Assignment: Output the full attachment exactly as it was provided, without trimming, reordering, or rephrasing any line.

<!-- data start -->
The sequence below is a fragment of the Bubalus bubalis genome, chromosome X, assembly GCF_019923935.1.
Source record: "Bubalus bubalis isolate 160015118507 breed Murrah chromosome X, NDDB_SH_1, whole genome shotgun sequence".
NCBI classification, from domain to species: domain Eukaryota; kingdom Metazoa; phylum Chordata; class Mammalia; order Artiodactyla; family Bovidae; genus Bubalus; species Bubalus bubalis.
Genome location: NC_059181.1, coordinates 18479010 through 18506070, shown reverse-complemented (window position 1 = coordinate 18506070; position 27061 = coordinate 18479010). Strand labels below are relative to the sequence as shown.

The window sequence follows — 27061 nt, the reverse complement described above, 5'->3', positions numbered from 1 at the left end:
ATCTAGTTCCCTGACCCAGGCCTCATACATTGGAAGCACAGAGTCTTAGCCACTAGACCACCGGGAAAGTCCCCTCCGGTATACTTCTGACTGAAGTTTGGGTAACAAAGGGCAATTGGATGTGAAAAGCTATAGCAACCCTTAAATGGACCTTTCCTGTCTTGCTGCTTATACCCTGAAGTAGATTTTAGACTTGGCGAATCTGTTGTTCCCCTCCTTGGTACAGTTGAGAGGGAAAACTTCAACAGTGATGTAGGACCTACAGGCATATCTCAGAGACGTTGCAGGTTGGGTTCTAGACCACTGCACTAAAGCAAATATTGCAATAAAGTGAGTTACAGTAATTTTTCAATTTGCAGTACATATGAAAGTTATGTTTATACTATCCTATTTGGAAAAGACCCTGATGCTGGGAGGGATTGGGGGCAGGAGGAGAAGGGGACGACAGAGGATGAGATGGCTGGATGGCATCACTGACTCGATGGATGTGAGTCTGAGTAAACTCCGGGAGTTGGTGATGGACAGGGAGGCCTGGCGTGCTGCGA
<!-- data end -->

The sequence below is a fragment of the Bubalus bubalis genome, chromosome X, assembly GCF_019923935.1.
Source record: "Bubalus bubalis isolate 160015118507 breed Murrah chromosome X, NDDB_SH_1, whole genome shotgun sequence".
NCBI classification, from domain to species: domain Eukaryota; kingdom Metazoa; phylum Chordata; class Mammalia; order Artiodactyla; family Bovidae; genus Bubalus; species Bubalus bubalis.
Genome location: NC_059181.1, coordinates 18479010 through 18506070, shown reverse-complemented (window position 1 = coordinate 18506070; position 27061 = coordinate 18479010). Strand labels below are relative to the sequence as shown.

The window sequence follows — 27061 nt, the reverse complement described above, 5'->3', positions numbered from 1 at the left end:
ATCTAGTTCCCTGACCCAGGCCTCATACATTGGAAGCACAGAGTCTTAGCCACTAGACCACCGGGAAAGTCCCCTCCGGTATACTTCTGACTGAAGTTTGGGTAACAAAGGGCAATTGGATGTGAAAAGCTATAGCAACCCTTAAATGGACCTTTCCTGTCTTGCTGCTTATACCCTGAAGTAGATTTTAGACTTGGCGAATCTGTTGTTCCCCTCCTTGGTACAGTTGAGAGGGAAAACTTCAACAGTGATGTAGGACCTACAGGCATATCTCAGAGACGTTGCAGGTTGGGTTCTAGACCACTGCACTAAAGCAAATATTGCAATAAAGTGAGTTACAGTAATTTTTCAATTTGCAGTACATATGAAAGTTATGTTTATACTATCCTATTTGGAAAAGACCCTGATGCTGGGAGGGATTGGGGGCAGGAGGAGAAGGGGACGACAGAGGATGAGATGGCTGGATGGCATCACTGACTCGATGGATGTGAGTCTGAGTAAACTCCGGGAGTTGGTGATGGACAGGGAGGCCTGGCGTGCTGCGA